Genesis: Turn on a Light
During the launch of Turn on a Light, I outlined the genesis of the story. Several people requested me I put the story on the website. Here it is, using overheads from the presentation on Monday night that show the country and other historical images. Aboriginal people should be aware that two photos will contain images of deceased people.
The story was seeded during a conversation I had in the community of Ltyentye Apurte, 80 kms south-east of Alice Springs. The name in Eastern Arrernte language means “clump of beefwood trees”. Until 1975, the community was known as Santa Teresa Mission, and the signs near Alice Springs airport which direct people along the rugged Binns Track to the community still have that name.
My son Paul and I undertook research work in Ltyentye Apurte in late 2005 and early 2006. The country always appeared very harsh and forbidding to two kardiya blokes although we acknowledge that to the local people it was home and they loved it. On entering the community, our attention was immediately drawn to a magnificent, white Catholic church, backing up to to a steep mesa, three hundred metres on an upward-sloping bitumen road.
I always expected to see John Wayne, wearing leather chaps, spurs jangling and six-guns drawn, emerge and come down the slope.
We met with the then chair of the Community Council to interview her. When we’d finished, we chatted with her about the history of the community, finding out that from 1943 to 1952, it had been situated 100 kms due north at a place called Arltunga. At that stage, Arltunga was new to me: I’d never heard of it. But I asked the old lady why the community was only there for nine years before shifting to this site. Her answer was soft and seemed guarded.
“Little kids been sick,” she told me, “so Catholics bring us here: good water.”
She said no more. Even though I tried a couple more questions, she wouldn’t add anything. It may have been how Aboriginal people often operate when speaking English as a second language. But it may have been something else. I don’t know. Anyway, her words really interested me. I’ve found over the years working with Aboriginal people that their short phrases carry a wealth of meaning: for example, Noongar people speak of “cold time” in their oral history. After considerable research into meteorological records on Western Australia and checking the stories with Noongar people, I discovered they are speaking of an era perhaps 10 000 years ago, when snow and below freezing temperatures in our south-west winters were very common. I have dealt with this issue in greater detail under the heading SHORT STORIES in this website and the title of WHAT IS TRUTH.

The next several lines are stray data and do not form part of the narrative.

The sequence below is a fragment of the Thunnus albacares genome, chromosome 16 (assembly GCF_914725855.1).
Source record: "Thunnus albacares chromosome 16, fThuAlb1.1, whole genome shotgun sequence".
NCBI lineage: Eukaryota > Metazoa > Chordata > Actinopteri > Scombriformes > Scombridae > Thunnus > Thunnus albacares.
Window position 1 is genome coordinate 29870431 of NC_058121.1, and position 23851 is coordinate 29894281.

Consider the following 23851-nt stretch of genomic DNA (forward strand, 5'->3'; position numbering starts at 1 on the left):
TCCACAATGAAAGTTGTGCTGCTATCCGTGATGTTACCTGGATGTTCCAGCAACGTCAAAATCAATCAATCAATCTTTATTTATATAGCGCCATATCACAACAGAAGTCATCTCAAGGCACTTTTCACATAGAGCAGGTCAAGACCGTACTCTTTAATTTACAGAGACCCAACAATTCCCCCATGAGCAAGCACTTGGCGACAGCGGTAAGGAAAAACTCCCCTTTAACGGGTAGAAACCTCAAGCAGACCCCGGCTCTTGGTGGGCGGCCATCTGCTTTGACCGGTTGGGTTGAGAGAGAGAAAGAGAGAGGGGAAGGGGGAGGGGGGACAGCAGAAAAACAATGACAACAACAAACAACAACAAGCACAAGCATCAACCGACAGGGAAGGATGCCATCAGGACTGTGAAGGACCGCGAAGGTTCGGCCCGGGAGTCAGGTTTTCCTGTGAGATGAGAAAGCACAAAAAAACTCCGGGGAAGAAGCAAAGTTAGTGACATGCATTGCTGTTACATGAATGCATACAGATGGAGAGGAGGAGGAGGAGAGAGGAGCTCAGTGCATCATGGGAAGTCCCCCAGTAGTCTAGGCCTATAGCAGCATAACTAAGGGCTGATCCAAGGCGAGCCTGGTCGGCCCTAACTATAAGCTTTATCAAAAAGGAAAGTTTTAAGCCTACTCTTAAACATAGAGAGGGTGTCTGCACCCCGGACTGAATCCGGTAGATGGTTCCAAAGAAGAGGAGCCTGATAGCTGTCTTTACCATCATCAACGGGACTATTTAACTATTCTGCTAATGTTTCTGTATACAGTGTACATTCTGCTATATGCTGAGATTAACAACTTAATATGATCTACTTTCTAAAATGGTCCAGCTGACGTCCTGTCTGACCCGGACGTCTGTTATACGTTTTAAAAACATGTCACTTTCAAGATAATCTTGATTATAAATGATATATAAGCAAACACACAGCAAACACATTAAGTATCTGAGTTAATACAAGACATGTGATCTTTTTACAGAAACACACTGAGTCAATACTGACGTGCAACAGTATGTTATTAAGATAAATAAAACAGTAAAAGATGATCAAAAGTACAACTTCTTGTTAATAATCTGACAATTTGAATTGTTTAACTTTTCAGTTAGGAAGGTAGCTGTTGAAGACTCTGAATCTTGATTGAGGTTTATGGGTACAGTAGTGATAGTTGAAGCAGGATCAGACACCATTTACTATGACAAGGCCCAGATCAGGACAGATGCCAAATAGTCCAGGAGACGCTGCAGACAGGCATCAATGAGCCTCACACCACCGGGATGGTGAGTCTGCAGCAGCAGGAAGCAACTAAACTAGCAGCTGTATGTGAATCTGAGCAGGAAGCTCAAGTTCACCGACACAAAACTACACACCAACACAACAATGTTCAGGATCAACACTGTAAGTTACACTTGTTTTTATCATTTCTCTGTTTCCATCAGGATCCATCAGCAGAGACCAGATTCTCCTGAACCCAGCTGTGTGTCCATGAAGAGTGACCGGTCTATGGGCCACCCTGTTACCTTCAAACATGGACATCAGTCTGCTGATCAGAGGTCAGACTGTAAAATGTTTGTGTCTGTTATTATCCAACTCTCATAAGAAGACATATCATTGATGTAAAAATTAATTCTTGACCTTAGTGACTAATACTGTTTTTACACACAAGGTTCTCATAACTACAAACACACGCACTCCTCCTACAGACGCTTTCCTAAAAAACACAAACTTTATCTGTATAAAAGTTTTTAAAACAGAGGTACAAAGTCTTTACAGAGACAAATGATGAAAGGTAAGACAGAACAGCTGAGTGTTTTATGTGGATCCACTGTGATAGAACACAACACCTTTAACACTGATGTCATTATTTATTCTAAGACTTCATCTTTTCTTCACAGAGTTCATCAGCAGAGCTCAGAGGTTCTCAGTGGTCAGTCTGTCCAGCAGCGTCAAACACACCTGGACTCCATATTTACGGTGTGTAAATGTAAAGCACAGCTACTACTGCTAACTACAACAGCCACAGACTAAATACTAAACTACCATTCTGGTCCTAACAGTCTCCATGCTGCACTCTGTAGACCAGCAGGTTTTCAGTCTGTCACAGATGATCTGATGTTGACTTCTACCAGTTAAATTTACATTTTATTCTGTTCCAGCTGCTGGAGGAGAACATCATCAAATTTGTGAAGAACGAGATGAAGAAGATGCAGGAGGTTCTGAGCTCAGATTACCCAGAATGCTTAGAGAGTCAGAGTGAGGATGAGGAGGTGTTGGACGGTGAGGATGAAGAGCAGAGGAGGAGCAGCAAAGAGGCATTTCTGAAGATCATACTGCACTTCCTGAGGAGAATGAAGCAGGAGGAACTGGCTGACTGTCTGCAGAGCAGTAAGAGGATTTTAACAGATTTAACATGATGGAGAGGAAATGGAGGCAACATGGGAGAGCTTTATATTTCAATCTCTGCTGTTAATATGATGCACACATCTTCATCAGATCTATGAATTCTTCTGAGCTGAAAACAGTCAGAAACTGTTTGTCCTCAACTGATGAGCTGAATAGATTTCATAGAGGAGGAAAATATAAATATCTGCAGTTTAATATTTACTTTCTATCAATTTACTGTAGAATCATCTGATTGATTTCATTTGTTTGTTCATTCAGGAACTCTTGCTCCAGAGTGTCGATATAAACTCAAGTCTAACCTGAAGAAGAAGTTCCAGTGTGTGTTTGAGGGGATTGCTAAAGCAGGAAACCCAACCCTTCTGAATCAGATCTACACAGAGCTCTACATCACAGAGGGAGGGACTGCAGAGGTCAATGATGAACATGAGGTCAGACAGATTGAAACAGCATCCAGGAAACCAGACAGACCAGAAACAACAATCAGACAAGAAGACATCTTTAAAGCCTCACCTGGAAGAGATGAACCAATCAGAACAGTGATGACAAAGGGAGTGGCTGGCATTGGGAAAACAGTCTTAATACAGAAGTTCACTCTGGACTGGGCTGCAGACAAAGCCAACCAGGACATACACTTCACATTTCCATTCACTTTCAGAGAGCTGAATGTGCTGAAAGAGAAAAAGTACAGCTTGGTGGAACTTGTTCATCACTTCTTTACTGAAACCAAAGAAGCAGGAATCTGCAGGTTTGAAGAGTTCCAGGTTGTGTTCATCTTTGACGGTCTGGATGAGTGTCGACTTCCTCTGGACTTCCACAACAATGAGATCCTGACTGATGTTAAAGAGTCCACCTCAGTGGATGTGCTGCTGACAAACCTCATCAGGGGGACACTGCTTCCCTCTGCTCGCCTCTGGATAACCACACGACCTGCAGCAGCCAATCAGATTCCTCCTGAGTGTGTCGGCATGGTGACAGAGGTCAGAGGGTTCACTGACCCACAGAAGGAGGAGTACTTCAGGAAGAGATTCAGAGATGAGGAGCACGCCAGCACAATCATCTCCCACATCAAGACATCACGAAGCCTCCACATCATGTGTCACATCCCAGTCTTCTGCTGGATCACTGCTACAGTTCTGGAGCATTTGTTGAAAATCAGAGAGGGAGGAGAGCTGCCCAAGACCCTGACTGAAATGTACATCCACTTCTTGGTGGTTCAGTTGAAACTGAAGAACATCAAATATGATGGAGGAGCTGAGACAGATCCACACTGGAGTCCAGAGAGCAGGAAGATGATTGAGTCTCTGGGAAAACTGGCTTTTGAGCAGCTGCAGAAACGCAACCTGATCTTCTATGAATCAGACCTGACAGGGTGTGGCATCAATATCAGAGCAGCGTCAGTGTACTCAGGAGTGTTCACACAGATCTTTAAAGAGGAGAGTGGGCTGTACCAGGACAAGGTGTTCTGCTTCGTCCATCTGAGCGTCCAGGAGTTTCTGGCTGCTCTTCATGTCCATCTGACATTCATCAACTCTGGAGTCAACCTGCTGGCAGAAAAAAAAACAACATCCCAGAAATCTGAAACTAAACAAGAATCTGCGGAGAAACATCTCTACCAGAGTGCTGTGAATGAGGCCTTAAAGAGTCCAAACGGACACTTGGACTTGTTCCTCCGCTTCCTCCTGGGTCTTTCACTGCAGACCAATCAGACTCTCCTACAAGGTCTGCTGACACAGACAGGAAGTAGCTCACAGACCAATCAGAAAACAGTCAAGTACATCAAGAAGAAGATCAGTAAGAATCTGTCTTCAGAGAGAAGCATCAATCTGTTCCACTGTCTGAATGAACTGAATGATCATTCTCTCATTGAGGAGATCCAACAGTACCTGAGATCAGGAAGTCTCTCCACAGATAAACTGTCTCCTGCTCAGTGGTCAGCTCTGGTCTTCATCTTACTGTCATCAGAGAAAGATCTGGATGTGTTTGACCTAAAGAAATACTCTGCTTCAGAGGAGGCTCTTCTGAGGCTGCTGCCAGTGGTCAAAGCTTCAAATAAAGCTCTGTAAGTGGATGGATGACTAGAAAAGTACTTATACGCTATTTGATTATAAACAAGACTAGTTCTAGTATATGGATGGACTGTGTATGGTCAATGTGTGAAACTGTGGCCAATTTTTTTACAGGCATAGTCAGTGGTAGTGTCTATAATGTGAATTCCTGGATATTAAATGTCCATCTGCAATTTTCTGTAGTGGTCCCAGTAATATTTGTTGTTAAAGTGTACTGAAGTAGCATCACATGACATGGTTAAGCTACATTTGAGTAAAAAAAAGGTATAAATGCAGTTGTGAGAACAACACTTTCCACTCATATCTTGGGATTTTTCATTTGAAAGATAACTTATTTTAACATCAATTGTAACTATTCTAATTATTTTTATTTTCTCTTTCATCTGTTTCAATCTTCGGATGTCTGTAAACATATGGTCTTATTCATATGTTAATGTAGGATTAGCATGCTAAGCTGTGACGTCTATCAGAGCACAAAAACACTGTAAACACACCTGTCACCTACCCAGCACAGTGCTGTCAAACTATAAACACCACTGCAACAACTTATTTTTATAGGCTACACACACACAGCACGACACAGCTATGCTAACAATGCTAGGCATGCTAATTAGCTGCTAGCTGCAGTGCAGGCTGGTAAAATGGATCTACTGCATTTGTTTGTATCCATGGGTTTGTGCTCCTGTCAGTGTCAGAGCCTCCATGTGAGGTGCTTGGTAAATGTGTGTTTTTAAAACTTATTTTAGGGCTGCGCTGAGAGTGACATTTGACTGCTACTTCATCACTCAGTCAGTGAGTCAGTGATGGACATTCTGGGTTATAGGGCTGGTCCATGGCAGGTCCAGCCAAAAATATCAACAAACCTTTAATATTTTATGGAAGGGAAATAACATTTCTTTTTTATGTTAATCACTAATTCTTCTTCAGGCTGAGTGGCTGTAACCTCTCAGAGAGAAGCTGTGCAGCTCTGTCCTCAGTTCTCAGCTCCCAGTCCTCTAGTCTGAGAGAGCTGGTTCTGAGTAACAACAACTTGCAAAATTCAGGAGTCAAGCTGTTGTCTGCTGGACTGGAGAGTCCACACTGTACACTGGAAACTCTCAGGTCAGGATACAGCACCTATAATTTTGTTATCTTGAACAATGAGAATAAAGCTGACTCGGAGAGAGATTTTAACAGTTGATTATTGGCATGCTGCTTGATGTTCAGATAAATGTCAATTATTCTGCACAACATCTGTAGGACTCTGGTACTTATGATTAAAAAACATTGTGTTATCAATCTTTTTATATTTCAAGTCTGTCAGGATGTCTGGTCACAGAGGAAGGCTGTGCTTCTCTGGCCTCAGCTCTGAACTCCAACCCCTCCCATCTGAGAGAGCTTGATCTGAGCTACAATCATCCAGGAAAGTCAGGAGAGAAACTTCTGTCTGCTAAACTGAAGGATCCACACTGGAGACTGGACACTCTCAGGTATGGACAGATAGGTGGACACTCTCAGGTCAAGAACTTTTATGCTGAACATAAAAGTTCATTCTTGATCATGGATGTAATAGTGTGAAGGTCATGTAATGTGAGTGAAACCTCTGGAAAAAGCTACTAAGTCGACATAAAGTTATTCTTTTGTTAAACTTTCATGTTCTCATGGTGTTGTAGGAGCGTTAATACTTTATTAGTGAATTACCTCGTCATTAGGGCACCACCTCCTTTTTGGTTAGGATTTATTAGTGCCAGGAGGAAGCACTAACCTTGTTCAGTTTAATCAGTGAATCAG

So, I took her words as being a factual description of something in the history of East Arrernte people in Arltunga. Over the remainder of the year, I researched Arltunga, Santa Teresa and the role of the Catholics with East Arrernte people. I learned that Arltunga was an old gold-mining site, about 100 kms east of Alice Springs. It operated from about 1886 to 1916, non-Aboriginal people apparently surviving because of wells having been sunk to provide water. Arltunga had the trappings of a town including a couple of shops, a number of alcohol outlets, a police station and a gold-battery. The picture to the right shows the approximate location, in East Arrernte country, as well as several historical photos from the time, including the gold-battery at the top of a hill.
Then I discovered that during the 1930s and the Great Depression, East Arrernte people were being evicted from cattle stations and the only place they could go was Alice Springs. So the Roman Catholics started Little Flower Mission in Alice Springs in 1935, and then moved to Charles Creek to provide for them in 1937. But in 1943, an Aboriginal girl came down with meningitis. By then, Alice Springs was a staging post for Australian troops moving north to face a potential Japanese invasion. The senior officers of the armed forces, whether because of the meningitis, or to prevent troops fraternising with the Aboriginal people, or both, ordered the East Arrernte people out of town and sent them to Arltunga. The Catholics, naturally, went with them.